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Last year I was stripping down an old A3 sized HP 2500C inject printer for parts. Once I got to the base chassis, I realised the thing was sturdy enough to form the base of a CNC machine.

5 days later, I had the first working version of it, completely making it up as I went along, using a mix of standard hardware and supplies from the local hardware shop, some parts of eBay and basic tools in the garage.

I didn't want to massively modify the general appearance of the printer (get all 'Frankenstein' on it) so I built it to take a dremel flexishaft handle mounted to the Z axis to provide the milling/cutting/engraving component. That was fine except for the runout in the bearings making the engraving tool wander all over the place and generally being very inaccurate.

I then built a Mendel90 3D printer using self sourced parts, and from that, printed 'upgrades' to the CNC machine and redesigned the Y/Z axis assembly. The upgrades also included changing to 13mm smooth rod and linear bearings, using a 12,000 rpm 400W 48v air-cooled CNC spindle and slight mods to the milling platform. I used the 3D printer to make bearing mounts, smoothrod mounts, Z axis gantry parts and some cosmetic parts. With careful planning and design, I was able to make a Z axis that fits down a gap of 60 mm and carries a 52mm diameter CNC spindle.

The upshot is a CNC machine that mostly maintains the look of the original inkjet printer (complete with the plastic bodywork) and is quite capable of cutting it's way through 6mm acrylic sheet in one pass (albeit a bit slowly, but I'm not in a rush so who cares)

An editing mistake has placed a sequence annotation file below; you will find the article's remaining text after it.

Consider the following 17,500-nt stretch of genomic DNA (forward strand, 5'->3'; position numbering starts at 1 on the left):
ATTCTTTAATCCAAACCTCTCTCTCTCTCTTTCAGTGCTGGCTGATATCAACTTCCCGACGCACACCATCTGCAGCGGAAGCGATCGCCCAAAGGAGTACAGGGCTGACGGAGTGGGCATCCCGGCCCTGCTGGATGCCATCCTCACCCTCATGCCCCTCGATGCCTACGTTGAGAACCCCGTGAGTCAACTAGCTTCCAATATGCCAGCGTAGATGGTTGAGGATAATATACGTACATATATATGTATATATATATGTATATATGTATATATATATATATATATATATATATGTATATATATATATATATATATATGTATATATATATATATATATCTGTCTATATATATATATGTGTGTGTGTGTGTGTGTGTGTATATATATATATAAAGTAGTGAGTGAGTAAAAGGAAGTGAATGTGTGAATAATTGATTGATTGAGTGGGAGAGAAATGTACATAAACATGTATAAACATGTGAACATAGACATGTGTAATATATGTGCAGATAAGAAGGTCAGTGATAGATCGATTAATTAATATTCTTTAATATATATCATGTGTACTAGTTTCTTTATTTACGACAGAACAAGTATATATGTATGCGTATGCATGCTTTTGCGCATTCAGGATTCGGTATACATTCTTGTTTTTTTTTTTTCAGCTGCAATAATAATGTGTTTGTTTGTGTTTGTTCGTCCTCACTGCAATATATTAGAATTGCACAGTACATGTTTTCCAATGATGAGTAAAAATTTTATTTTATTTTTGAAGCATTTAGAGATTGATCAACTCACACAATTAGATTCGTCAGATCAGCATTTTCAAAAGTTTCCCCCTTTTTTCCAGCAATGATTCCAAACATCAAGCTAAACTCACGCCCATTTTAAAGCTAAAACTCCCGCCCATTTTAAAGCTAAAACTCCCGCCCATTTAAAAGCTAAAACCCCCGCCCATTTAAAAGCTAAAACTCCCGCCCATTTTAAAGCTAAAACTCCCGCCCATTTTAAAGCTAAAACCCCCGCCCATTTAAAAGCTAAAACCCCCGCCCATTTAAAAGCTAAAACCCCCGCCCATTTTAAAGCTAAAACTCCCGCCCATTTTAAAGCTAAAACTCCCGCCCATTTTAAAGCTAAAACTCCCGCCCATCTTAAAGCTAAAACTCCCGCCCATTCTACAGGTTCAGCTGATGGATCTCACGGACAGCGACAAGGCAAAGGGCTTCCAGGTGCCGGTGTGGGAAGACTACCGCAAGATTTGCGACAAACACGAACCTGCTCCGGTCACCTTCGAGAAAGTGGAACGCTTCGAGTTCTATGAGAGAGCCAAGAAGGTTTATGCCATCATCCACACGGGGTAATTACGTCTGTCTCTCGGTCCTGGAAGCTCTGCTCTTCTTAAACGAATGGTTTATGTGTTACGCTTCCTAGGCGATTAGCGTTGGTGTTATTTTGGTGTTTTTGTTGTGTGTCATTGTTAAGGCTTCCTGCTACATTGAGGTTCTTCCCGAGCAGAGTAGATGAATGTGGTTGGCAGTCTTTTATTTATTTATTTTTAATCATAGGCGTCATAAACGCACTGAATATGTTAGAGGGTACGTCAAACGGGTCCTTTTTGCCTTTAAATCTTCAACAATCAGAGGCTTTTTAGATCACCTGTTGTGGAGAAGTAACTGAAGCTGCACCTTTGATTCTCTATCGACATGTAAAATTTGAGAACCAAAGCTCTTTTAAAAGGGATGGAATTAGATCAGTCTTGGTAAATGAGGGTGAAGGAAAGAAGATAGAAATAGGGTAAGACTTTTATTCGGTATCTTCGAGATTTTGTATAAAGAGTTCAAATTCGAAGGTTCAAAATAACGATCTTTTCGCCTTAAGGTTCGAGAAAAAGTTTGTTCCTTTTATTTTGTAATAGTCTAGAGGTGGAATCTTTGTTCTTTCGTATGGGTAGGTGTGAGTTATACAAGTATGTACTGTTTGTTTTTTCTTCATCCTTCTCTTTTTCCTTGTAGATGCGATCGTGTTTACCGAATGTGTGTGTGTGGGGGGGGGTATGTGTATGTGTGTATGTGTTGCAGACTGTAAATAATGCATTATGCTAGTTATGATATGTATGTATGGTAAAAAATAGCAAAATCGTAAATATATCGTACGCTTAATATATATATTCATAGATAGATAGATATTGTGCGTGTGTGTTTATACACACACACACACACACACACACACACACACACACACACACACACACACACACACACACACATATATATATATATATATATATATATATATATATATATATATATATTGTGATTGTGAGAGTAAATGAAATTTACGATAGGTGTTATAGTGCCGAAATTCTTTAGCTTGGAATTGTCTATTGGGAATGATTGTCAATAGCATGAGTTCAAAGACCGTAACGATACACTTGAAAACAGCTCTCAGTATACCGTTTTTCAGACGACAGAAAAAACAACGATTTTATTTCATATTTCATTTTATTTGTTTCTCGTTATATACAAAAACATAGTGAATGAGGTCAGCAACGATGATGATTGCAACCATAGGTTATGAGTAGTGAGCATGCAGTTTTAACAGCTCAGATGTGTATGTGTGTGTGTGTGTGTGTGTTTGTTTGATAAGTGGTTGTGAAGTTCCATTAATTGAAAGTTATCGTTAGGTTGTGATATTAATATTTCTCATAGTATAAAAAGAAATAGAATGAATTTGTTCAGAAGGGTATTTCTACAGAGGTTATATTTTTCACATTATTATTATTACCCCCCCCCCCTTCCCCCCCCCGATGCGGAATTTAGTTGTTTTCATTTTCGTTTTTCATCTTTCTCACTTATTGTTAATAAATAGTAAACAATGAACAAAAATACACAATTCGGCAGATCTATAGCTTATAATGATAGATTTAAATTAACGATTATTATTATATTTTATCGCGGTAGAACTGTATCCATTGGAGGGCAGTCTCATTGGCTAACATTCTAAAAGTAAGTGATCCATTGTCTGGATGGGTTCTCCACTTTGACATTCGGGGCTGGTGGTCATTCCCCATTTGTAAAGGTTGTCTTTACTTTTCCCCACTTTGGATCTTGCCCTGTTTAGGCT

I created a blog about the build, and that was more for the concept as opposed to a blow-by-blow on how I did it, but I did blog some of the finer details. It's got loads of photos, and in the August/September archive, details of the upgrades and 3D printed parts, and links to videos. If nothing else, I hope it provides some inspiration or introduces some concepts that help you along your CNC journey.

Cheers.

<p>Great project, but weak as an instructable, because there are so few instructions.</p><p>Could you share a bit, actually a lot, more? Please.</p>
<p>Agree...that's why I linked it to my blog that I wrote up about the build and the subsequent upgrades. I could have regurgitated my blog here, where a simple link would be just as effective and includes all the photos. The blog also has Q&amp;A from readers of the blog, and also the hackaday link when the project featured there too.</p><p>By all means, feel free to ask questions about the original build, the upgrades (incl the 3D printer and printed parts) and lessons learned through using it.</p>
<p>I don't agree, this is a place for that, sharing...lot better than redirecting...seems like someone would need to &quot;gain&quot; visits</p>
<p>Whoa, that is impressive!</p><p>If you ever felt so inclined, uploading the photos here and sharing a few written steps would be excellent!</p>

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